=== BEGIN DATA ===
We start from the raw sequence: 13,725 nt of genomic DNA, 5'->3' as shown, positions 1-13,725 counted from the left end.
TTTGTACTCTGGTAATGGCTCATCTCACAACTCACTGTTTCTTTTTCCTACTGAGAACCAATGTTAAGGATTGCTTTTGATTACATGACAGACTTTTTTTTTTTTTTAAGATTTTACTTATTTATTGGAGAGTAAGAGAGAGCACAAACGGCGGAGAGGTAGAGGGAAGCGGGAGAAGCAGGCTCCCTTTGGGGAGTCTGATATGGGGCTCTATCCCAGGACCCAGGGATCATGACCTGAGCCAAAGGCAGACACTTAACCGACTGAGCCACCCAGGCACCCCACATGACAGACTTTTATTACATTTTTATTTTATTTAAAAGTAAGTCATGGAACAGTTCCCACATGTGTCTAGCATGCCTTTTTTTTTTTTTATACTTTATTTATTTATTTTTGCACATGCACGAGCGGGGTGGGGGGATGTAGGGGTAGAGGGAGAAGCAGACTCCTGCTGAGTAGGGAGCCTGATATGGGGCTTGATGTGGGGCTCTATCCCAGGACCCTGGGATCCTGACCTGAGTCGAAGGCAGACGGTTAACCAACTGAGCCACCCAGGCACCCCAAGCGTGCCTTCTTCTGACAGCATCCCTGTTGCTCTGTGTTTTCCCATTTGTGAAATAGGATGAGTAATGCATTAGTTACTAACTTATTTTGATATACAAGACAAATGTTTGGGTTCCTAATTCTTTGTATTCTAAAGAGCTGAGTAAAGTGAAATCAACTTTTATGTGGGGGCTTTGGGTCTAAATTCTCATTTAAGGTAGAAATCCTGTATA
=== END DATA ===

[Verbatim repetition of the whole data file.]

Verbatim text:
We start from the raw sequence: 13,725 nt of genomic DNA, 5'->3' as shown, positions 1-13,725 counted from the left end.
TTTGTACTCTGGTAATGGCTCATCTCACAACTCACTGTTTCTTTTTCCTACTGAGAACCAATGTTAAGGATTGCTTTTGATTACATGACAGACTTTTTTTTTTTTTTAAGATTTTACTTATTTATTGGAGAGTAAGAGAGAGCACAAACGGCGGAGAGGTAGAGGGAAGCGGGAGAAGCAGGCTCCCTTTGGGGAGTCTGATATGGGGCTCTATCCCAGGACCCAGGGATCATGACCTGAGCCAAAGGCAGACACTTAACCGACTGAGCCACCCAGGCACCCCACATGACAGACTTTTATTACATTTTTATTTTATTTAAAAGTAAGTCATGGAACAGTTCCCACATGTGTCTAGCATGCCTTTTTTTTTTTTTATACTTTATTTATTTATTTTTGCACATGCACGAGCGGGGTGGGGGGATGTAGGGGTAGAGGGAGAAGCAGACTCCTGCTGAGTAGGGAGCCTGATATGGGGCTTGATGTGGGGCTCTATCCCAGGACCCTGGGATCCTGACCTGAGTCGAAGGCAGACGGTTAACCAACTGAGCCACCCAGGCACCCCAAGCGTGCCTTCTTCTGACAGCATCCCTGTTGCTCTGTGTTTTCCCATTTGTGAAATAGGATGAGTAATGCATTAGTTACTAACTTATTTTGATATACAAGACAAATGTTTGGGTTCCTAATTCTTTGTATTCTAAAGAGCTGAGTAAAGTGAAATCAACTTTTATGTGGGGGCTTTGGGTCTAAATTCTCATTTAAGGTAGAAATCCTGTATA